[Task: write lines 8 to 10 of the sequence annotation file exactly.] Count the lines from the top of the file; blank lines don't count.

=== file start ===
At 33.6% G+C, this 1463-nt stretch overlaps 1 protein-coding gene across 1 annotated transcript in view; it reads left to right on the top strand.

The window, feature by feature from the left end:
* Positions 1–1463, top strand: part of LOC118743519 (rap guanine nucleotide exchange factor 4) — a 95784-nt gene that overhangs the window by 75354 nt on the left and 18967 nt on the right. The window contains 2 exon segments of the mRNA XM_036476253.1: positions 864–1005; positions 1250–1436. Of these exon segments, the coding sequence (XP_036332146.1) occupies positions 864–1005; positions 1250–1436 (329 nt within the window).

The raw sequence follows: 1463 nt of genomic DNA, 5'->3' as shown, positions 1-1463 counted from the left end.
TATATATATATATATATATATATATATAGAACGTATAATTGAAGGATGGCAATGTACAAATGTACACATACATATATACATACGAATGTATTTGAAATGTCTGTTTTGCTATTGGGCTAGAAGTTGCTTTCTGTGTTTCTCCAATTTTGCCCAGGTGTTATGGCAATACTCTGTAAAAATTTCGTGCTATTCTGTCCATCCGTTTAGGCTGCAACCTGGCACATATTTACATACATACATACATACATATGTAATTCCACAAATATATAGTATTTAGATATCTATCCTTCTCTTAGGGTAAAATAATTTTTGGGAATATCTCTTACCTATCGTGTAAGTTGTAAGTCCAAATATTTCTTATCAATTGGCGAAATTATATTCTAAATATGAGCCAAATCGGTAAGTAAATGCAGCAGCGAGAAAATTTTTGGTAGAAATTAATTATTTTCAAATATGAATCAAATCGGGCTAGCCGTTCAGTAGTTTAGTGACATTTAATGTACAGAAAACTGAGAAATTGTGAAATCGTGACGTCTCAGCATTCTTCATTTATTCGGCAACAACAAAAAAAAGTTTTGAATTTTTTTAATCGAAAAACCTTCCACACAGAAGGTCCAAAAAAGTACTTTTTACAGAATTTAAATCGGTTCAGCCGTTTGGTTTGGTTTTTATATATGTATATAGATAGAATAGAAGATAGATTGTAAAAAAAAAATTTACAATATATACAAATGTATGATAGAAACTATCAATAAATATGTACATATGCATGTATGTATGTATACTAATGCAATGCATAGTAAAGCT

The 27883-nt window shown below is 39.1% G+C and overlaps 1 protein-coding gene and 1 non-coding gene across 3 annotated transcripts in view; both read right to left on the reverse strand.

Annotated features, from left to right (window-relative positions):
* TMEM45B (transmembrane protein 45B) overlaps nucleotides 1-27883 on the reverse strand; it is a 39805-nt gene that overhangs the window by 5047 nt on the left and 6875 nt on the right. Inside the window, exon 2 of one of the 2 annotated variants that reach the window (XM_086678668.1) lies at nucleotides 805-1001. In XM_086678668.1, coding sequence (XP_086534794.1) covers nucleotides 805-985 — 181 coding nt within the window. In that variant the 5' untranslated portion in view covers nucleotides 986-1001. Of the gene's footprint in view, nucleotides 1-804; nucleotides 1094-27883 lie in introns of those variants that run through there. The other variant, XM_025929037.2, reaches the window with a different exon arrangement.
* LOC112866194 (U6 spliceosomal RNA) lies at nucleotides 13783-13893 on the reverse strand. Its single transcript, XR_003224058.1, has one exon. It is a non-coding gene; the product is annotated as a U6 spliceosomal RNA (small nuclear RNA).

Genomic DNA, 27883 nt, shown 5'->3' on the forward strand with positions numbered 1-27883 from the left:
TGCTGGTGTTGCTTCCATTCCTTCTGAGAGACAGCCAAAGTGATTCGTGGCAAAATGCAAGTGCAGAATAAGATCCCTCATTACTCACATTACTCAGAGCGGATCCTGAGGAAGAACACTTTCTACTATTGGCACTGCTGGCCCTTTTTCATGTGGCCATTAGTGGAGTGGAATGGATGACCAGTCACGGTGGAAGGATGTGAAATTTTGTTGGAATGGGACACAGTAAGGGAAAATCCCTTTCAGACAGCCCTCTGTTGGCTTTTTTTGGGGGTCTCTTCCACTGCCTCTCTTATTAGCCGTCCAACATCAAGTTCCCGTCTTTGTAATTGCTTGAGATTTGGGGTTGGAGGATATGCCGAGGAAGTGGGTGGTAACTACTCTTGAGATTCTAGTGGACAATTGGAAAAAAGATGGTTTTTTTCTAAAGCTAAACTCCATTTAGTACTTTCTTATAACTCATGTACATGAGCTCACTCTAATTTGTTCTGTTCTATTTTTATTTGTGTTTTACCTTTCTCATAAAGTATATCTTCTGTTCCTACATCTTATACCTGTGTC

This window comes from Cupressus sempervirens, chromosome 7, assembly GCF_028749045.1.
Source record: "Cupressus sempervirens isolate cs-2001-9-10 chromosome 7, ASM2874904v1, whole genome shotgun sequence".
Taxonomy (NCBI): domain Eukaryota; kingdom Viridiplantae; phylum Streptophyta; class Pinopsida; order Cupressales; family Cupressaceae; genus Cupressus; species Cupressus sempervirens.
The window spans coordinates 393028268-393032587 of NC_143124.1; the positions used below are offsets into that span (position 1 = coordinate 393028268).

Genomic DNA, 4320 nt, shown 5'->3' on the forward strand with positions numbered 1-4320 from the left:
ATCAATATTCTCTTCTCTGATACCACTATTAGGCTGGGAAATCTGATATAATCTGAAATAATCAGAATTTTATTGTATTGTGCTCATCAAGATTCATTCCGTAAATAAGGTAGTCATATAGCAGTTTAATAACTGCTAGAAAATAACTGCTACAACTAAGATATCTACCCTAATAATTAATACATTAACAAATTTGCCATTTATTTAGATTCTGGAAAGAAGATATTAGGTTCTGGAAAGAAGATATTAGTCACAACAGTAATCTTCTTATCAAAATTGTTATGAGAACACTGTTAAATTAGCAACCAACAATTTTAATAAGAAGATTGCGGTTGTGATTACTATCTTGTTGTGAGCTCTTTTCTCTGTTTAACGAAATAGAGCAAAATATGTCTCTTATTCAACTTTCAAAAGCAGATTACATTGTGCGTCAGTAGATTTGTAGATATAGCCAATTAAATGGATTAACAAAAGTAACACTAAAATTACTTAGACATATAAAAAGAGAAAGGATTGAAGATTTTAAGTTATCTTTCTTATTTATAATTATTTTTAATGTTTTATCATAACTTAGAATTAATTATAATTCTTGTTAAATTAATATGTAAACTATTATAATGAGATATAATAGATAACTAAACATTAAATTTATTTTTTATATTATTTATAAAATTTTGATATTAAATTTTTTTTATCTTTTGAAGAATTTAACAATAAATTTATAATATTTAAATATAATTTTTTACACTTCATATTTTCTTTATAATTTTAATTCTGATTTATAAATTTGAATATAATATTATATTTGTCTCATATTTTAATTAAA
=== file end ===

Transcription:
* TMEM45B (transmembrane protein 45B) overlaps nucleotides 1-27883 on the reverse strand; it is a 39805-nt gene that overhangs the window by 5047 nt on the left and 6875 nt on the right. Inside the window, exon 2 of one of the 2 annotated variants that reach the window (XM_086678668.1) lies at nucleotides 805-1001. In XM_086678668.1, coding sequence (XP_086534794.1) covers nucleotides 805-985 — 181 coding nt within the window. In that variant the 5' untranslated portion in view covers nucleotides 986-1001. Of the gene's footprint in view, nucleotides 1-804; nucleotides 1094-27883 lie in introns of those variants that run through there. The other variant, XM_025929037.2, reaches the window with a different exon arrangement.
* LOC112866194 (U6 spliceosomal RNA) lies at nucleotides 13783-13893 on the reverse strand. Its single transcript, XR_003224058.1, has one exon. It is a non-coding gene; the product is annotated as a U6 spliceosomal RNA (small nuclear RNA).

Genomic DNA, 27883 nt, shown 5'->3' on the forward strand with positions numbered 1-27883 from the left: